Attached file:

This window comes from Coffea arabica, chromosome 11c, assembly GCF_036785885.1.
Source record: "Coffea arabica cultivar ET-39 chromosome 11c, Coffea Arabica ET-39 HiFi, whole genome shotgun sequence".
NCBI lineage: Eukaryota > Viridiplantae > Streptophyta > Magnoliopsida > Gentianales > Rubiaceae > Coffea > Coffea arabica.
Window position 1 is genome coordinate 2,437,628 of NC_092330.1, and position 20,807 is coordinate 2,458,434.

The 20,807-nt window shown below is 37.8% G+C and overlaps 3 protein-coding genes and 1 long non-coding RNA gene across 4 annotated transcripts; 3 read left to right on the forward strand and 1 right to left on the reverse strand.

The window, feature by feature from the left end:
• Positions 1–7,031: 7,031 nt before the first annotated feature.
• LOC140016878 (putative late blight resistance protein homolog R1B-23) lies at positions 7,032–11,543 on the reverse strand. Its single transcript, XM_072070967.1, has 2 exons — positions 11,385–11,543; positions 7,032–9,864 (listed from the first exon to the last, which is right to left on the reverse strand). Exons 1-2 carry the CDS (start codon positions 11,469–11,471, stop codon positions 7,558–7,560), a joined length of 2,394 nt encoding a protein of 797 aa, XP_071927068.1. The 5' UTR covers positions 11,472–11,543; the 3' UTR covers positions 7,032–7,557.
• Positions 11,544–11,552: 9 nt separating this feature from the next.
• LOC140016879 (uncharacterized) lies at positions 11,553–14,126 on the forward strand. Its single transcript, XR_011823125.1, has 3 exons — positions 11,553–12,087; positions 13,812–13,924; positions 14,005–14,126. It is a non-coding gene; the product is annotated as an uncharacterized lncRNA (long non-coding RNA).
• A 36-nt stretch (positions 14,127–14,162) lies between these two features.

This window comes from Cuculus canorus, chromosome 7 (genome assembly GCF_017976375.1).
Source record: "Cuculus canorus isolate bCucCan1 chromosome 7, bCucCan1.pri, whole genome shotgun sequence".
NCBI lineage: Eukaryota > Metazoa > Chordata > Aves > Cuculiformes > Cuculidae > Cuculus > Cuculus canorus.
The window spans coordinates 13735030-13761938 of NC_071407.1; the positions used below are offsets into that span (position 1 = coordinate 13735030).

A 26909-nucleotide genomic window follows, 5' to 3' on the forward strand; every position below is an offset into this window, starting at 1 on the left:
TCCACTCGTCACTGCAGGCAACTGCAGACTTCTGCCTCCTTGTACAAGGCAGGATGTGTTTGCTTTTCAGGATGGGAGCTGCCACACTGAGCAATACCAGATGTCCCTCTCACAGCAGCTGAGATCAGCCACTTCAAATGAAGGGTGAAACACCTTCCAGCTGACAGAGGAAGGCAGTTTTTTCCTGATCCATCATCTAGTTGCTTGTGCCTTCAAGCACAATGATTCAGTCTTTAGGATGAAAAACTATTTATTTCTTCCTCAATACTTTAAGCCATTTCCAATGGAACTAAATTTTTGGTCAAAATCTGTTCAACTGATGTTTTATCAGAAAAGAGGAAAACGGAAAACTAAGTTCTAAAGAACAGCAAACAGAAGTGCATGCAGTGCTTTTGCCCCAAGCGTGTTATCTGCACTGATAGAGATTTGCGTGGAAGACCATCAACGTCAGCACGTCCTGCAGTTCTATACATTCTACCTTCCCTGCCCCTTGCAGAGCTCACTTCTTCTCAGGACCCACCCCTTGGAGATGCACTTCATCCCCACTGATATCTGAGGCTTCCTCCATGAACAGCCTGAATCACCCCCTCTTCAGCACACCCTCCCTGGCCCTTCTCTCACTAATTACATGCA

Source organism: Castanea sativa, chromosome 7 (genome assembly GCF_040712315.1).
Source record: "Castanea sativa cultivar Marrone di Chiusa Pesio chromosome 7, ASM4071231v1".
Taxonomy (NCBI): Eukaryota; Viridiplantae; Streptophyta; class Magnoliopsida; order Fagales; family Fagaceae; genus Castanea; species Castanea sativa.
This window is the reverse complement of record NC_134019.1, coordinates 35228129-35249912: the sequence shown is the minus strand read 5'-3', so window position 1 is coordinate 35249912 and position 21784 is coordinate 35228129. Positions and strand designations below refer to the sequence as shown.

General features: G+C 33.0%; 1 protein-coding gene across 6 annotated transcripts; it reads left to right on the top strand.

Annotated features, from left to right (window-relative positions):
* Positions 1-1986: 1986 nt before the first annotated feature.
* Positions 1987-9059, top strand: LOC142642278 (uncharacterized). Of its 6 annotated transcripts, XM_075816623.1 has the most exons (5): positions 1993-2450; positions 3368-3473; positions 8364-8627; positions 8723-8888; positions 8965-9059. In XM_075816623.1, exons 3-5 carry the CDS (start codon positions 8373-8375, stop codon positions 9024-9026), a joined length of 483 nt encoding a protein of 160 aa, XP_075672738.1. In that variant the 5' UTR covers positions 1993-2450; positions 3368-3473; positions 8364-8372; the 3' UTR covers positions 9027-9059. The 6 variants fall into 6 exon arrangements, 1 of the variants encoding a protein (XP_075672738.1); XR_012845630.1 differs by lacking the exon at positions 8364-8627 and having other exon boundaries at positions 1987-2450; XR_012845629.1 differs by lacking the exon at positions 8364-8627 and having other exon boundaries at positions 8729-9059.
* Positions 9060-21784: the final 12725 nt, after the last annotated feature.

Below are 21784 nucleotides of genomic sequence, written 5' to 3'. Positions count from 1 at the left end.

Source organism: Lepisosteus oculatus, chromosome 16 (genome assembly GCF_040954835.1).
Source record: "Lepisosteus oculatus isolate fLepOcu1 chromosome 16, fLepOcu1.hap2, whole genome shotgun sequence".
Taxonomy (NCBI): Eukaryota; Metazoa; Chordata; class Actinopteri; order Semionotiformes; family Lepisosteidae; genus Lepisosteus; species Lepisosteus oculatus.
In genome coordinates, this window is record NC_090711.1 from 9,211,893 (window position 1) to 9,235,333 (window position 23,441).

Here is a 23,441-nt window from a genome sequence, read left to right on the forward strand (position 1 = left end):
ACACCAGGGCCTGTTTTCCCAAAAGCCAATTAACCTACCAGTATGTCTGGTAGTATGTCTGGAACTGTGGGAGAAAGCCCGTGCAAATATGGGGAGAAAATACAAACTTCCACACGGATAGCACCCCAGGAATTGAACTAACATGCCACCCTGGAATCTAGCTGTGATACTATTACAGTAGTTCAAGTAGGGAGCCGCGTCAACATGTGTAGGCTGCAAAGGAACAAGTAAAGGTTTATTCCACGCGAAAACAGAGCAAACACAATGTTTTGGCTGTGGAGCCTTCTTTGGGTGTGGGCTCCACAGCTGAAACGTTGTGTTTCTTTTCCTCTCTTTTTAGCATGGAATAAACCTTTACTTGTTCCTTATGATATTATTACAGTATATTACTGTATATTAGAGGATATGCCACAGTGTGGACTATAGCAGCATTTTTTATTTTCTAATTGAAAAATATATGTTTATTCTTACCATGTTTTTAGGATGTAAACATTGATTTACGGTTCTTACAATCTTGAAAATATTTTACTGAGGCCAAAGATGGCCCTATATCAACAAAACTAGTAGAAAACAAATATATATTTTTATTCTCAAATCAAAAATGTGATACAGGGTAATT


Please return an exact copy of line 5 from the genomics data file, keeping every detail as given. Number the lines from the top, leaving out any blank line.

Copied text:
The 20,807-nt window shown below is 37.8% G+C and overlaps 3 protein-coding genes and 1 long non-coding RNA gene across 4 annotated transcripts; 3 read left to right on the forward strand and 1 right to left on the reverse strand.